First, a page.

Review by C.J. Bunce
If you don’t follow international politics you may find it a strange thing when the current affairs of a country far away has eerily similar relevance to the affairs of your own country. Americans will see that in a big way as “four days in the life” of local government and police affairs in London is the theme of a new four-part British mini-series called Collateral, just released on Netflix. Sporting that “ripped from the headlines” vibe of the short-lived series Law & Order: UK, Collateral is probably not as thrilling as Homeland or State of Play, but it’s far more compelling and interesting than most recent detective mystery fare like the dreary but ambitious series Broadchurch. It’s enough that Collateral is worth watching for the showcase of acting talent it features. Not particularly gritty or fresh as all the police procedurals that have come and gone, and not full of any real surprises for a mystery series, Collateral feels less like a limited, finite series and more like the beginning of a new TV drama. And it’s a good beginning.
Headlining Collateral is a Doctor Who fan’s dream team: Star of the best reviewed Doctor Who episode of its 50-year run, Carey Mulligan (Never Let Me Go, Mudbound) played Sally Sparrow in the Doctor Who episode “Blink,” and here she stars as an eight-year veteran of the police force, now pregnant (since Mulligan was pregnant while filming) and recognizable to locals in the city as a professional pole vaulter who ended her career with a well-televised bad landing. It’s this level of character backstory that doesn’t add much to the plot of this four-episode arc, but provides prime fodder if the BBC were to pick up a full-series run. Mulligan takes to the role quite well–her character is not quirky or much of a stand-out, just another detective working a case–and that fits the story. The Master from Doctor Who, John Simm (Life on Mars, Intruders, State of Play) seems to fit well in any role and he’s perfect again here, starring in at least his third series featuring human smuggling. He portrays a local official who is pulled into the murder of a Syrian pizza delivery boy. His ex-wife was the pizza boy’s last stop, and she is played by Billie Piper, who portrayed the long-time Doctor Who companion Rose Tyler. We get to see Piper in a very different role for her here, as a rather nasty mother of two who is a bit of a disaster herself even before the crime appeared in front of her apartment, in part due to her drug use and inability to move beyond her ex-husband.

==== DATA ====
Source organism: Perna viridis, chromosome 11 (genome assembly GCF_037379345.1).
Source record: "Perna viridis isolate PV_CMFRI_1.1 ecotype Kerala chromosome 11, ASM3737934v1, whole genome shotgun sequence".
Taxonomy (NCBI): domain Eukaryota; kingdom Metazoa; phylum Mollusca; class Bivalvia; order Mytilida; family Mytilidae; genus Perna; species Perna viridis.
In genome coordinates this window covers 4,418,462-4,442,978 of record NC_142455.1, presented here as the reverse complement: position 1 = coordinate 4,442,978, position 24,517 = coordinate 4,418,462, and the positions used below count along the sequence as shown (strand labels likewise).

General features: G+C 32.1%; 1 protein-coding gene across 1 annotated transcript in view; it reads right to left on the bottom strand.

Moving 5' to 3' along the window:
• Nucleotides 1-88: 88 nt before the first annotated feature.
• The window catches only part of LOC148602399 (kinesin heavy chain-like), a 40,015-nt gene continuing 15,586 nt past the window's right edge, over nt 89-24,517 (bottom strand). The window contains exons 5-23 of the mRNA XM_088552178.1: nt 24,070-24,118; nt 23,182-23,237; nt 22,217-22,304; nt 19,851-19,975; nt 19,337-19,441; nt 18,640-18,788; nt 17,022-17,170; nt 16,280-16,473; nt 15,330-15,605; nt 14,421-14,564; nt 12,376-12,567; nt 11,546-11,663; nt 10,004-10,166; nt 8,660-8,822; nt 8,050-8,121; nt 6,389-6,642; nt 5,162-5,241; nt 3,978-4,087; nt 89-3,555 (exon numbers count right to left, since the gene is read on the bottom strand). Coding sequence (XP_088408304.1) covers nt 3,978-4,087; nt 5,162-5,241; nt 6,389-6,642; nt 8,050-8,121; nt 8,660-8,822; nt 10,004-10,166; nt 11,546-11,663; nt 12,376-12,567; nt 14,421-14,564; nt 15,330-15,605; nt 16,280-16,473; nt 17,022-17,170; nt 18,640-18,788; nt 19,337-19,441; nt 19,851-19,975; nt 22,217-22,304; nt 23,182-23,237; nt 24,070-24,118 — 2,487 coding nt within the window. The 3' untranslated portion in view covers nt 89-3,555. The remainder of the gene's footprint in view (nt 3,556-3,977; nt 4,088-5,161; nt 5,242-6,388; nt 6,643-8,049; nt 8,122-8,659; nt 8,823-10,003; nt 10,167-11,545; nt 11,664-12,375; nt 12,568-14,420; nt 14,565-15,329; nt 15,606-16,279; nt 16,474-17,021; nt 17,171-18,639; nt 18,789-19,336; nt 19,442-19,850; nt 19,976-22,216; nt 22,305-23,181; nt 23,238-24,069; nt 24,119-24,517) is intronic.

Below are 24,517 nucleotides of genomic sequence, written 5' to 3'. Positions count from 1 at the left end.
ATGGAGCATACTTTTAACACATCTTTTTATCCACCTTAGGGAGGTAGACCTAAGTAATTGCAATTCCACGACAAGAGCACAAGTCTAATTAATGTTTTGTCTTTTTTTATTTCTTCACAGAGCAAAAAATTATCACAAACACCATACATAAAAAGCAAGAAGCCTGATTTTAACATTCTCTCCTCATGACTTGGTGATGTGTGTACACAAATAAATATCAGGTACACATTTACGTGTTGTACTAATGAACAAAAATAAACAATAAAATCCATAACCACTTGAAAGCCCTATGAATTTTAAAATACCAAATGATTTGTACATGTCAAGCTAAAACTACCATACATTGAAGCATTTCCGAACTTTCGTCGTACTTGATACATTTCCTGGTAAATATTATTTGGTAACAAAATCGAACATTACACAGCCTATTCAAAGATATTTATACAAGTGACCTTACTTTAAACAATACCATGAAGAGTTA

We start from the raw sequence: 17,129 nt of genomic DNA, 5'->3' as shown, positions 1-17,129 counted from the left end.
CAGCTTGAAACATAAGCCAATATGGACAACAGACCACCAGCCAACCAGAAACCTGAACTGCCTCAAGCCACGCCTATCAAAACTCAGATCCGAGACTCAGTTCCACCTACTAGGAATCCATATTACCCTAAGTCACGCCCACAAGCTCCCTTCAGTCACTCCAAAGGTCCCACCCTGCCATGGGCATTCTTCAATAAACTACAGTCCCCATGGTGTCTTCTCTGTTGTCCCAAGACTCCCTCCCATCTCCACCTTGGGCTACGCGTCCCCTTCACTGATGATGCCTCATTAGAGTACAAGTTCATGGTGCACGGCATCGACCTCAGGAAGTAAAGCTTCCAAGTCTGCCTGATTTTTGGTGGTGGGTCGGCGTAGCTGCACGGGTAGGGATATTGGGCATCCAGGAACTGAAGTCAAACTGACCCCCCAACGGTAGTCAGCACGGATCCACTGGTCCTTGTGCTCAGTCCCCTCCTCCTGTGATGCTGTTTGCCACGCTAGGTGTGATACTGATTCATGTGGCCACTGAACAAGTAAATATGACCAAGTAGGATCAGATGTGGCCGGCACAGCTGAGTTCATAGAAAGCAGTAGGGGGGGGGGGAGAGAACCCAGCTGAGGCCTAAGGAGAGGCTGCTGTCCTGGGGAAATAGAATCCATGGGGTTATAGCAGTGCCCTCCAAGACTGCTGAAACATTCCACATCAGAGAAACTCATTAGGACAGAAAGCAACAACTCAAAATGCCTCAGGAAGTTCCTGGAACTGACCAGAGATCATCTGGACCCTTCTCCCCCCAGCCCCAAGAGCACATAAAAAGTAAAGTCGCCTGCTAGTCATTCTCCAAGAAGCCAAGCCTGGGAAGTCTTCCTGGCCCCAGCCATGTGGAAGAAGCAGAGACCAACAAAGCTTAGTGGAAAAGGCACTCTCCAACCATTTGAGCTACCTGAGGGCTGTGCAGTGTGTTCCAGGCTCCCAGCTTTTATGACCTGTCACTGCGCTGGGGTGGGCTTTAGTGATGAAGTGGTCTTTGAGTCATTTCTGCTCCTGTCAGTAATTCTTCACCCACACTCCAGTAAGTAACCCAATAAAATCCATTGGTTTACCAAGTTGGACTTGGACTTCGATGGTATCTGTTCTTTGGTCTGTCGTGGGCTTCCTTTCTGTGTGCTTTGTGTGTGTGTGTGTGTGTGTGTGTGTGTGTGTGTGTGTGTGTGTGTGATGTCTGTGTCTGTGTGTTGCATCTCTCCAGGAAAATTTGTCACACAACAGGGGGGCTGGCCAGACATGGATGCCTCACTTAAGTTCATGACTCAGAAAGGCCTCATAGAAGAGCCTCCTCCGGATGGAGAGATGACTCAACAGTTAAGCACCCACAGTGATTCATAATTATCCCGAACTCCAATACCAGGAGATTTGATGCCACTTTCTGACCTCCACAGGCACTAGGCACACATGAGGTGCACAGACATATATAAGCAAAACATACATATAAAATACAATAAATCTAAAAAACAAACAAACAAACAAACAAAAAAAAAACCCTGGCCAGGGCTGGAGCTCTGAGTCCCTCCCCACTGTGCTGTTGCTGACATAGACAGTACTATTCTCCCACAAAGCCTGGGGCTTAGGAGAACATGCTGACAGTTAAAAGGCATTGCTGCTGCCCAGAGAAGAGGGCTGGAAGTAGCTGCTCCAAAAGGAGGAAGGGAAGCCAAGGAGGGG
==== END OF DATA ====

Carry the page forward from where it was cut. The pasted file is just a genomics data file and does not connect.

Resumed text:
The series is directed by S.J. Clarkson, well-known for many episodes of quality mystery television. Clarkson knows her turf well, and she deftly handles what complexity and interconnected subplots the script provides. She has directed great television from Life on Mars to Heroes, House, M.D. to Bates Motel, plus both The Defenders and Jessica Jones. So viewers can trust they’re in good hands with this show.
Two-time Oscar nominated screenwriter David Hare (The Reader, The Hours) wrote the story. The most layered of his characters is Captain Sandrine Shaw, an ex-Afghan war soldier experiencing both PTSD and a commanding officer with a record of abusing women staff members. Actor Jeany Spark (Da Vinci’s Demons, Black Mirror, Law & Order: UK, Sherlock) is riveting as Shaw (on par with Jessica Jones’s new character Alisa), whose place in time and backstory become an integral part of the series’ mystery. Fellow Law & Order: UK alumna Nicola Walker plays a local church leader who has a past relationship with Simm’s character. Another former Doctor Who player, Brian Vernel (Star Wars: The Force Awakens, Dunkirk), plays one of the pizza delivery boys.
With some editing Collateral could have been turned into a feature film–its single arc doesn’t need four episodes to tell the story. And as for a second season, both Hare and Clarkson have said that nobody asked for a return of these characters, so they’ve both moved on to other projects. So despite the set-up, don’t expect any further episodes to come.
Here is a trailer for the series:
Another good, albeit brief, addition to the police procedural and mystery drama genres, Collateral’s four episodes are streaming now, exclusively on Netflix.